• Eat less salt. Eat fresh vegetables versus canned items, and your salt intake will decrease.
  • Visit the beach. Eat more seafood (at the beach or not) instead of red meat.
  • Enjoy the outdoors. Get active outside during the warmer and longer days.
  • Put the cigarettes down. Summer usually is less stressful. Use it to your advantage to try to break the habit.
  • Shoot for your healthy weight. Healthy eating and activities may help you reach a healthy weight (if you’re not already at it).
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After a Stroke — Finding the Right Words

It’s common to struggle at times to find the right word during a conversation. But for an individual who has had a stroke, finding the right word may be much more difficult.

Aphasia can be a side effect of a stroke, which can affect a person’s ability to communicate by impairing the ability to speak, read, listen or write. When a person with aphasia has word-finding difficulty, it’s called anomia.

Anomia makes it difficult to find the words or ideas that a person wants to share. Sometimes the word may come, and sometimes it won’t.

When this happens in a conversation, the person who is speaking to the stroke survivor may want to jump in quickly to supply the word. But in reality, that can be more of a hindrance than a help. It would be more beneficial to help the person find the word they are looking for rather than supplying it.

So, how can you best communicate with someone under these circumstances? Here are a few suggestions:

  • Allow plenty of time for a response. Talk with the individual, not for him or her.
  • Ask “yes” or “no” questions that can be answered simply and without a lot of explanation.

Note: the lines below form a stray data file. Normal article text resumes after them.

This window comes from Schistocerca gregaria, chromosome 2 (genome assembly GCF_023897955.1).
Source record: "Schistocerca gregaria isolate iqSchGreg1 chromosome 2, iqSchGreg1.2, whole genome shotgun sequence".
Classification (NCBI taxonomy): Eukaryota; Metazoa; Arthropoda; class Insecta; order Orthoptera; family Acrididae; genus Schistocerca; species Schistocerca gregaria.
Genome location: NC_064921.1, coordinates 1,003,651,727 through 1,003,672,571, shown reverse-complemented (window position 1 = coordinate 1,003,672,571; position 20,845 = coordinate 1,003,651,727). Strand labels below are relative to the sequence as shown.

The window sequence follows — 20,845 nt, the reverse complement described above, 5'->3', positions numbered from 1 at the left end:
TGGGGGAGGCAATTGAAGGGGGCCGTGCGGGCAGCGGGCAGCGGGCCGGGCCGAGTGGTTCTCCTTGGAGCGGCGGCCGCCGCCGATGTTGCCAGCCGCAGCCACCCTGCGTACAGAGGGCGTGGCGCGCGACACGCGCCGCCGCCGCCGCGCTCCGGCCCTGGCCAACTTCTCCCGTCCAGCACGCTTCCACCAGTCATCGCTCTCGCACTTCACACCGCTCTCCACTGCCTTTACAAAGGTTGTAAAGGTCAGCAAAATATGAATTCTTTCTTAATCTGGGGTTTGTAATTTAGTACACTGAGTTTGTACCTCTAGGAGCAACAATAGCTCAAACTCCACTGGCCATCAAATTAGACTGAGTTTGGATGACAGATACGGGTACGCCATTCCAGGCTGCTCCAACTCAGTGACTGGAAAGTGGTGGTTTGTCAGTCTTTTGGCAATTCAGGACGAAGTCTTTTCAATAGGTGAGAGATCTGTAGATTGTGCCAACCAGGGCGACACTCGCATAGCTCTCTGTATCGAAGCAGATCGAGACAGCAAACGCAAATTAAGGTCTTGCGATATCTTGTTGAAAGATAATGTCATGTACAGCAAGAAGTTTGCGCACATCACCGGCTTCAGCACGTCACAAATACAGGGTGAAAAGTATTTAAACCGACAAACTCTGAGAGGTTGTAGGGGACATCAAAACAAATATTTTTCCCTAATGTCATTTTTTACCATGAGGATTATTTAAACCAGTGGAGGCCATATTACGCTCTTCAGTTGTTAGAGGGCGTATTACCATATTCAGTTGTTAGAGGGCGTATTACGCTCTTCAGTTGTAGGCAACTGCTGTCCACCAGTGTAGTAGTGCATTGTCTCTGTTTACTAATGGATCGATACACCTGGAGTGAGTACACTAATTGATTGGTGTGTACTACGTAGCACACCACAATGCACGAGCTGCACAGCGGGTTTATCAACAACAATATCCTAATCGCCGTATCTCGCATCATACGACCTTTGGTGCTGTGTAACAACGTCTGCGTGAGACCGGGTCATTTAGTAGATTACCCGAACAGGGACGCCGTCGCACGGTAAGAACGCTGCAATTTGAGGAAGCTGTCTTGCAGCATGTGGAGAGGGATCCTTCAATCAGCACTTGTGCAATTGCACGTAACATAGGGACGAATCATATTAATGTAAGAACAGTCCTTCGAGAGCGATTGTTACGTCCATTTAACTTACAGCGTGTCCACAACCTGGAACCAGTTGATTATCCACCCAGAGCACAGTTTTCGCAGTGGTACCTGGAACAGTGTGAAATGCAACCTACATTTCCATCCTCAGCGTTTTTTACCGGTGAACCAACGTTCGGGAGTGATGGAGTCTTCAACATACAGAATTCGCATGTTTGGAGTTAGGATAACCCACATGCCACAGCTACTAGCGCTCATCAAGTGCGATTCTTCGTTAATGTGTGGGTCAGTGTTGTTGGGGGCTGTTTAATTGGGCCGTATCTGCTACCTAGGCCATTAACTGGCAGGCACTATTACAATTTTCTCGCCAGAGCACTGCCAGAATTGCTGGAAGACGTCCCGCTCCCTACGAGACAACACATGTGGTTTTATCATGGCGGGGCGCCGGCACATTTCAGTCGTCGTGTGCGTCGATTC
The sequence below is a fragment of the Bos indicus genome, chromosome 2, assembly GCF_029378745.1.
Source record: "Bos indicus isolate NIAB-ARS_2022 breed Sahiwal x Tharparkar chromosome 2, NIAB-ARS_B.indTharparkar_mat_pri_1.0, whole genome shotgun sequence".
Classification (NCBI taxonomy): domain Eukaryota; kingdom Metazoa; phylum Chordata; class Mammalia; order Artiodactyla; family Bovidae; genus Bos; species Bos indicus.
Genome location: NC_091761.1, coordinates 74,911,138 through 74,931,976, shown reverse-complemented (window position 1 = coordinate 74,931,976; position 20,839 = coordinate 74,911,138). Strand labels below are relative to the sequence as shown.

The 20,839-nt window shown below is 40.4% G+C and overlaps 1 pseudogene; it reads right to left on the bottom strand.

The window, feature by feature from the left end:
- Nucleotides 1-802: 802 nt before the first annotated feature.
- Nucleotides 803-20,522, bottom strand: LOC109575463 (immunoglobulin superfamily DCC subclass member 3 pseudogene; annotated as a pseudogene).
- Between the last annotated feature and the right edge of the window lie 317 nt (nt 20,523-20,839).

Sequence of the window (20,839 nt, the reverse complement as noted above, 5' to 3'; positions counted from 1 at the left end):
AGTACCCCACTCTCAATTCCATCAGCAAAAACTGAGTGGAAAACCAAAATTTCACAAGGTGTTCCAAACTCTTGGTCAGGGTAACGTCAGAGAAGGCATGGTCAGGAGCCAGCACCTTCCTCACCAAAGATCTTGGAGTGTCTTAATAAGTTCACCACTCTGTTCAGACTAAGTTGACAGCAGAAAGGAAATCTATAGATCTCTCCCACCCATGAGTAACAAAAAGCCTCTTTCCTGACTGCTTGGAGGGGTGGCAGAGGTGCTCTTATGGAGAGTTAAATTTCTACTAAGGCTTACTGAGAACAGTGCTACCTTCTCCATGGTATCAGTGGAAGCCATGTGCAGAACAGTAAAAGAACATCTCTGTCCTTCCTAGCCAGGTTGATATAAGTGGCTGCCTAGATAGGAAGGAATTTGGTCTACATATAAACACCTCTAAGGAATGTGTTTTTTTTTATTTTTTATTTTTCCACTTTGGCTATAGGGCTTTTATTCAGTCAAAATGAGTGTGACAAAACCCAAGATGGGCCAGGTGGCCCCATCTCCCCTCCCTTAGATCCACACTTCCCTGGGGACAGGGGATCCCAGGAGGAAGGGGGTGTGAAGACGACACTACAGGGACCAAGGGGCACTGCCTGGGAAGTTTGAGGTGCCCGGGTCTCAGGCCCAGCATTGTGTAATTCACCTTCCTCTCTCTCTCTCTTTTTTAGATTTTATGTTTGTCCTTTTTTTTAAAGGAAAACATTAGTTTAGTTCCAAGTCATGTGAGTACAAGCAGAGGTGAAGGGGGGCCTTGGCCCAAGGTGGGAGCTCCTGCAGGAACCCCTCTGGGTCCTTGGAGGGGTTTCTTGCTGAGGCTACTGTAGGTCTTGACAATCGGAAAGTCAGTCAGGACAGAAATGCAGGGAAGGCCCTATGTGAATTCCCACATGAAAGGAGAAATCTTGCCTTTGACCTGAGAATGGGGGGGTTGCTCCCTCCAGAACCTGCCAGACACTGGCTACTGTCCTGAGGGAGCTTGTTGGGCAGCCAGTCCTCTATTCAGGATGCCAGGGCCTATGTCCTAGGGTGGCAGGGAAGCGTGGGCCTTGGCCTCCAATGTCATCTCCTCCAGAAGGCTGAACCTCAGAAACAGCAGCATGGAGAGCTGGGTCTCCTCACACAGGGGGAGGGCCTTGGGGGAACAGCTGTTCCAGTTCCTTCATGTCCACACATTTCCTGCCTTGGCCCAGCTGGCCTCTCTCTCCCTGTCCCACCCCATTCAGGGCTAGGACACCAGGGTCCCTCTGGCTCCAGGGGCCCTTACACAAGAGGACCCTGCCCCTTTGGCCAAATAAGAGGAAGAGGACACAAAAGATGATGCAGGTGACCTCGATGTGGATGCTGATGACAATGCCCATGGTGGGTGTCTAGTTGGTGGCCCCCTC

• Use photographs or pictures to help provide cues.
  • Write your cues – such as a letter or a drawing – on a piece of paper to share.
  • Confirm and repeat back what the person has said. Use paraphrases or key words to be sure that you’re understanding properly.
  • Use gestures as you ask questions.
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Act FAST and Save a Life

FAST is an easy way to identify the most common symptoms of stroke:

F – Face drooping. Ask the person to smile. Note if one side of the face is drooping.
A – Arm weakness. Ask the person to raise both arms to the side. See if one drifts downward.
S – Speech difficulty. Ask the person to repeat a simple phrase. Listen if the speech is slurred or strange.
T – Time to call 911. If you observe any of these signs, call for help immediately.

Take note of the time of the first symptom so you can tell medical personnel because this can affect treatment decisions. Rapid access to medical treatment can make a difference between full recovery and permanent disability.

Other symptoms of a stroke also may include sudden onset of:

  • Confusion, trouble speaking or understanding what someone is saying
  • Numbness or weakness of face, arm or leg – especially on one side of the body
  • Trouble seeing out of one or both eyes
  • Severe headache with no known cause
  • Trouble walking, dizziness, loss of balance or coordination

Even if you’re unsure if someone is having a stroke, don’t delay in calling 911 to get the person medical help immediately.

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Don’t Have a Stroke

Dick Clark. Sharon Stone. Rick James.

When you think of these celebrities, you probably think of their talents. What you probably don’t realize is that each suffered a stroke.

Strokes – or brain attacks – can happen to anyone at any time. Strokes are the leading cause of adult disability in the United States, and the fifth leading cause of death.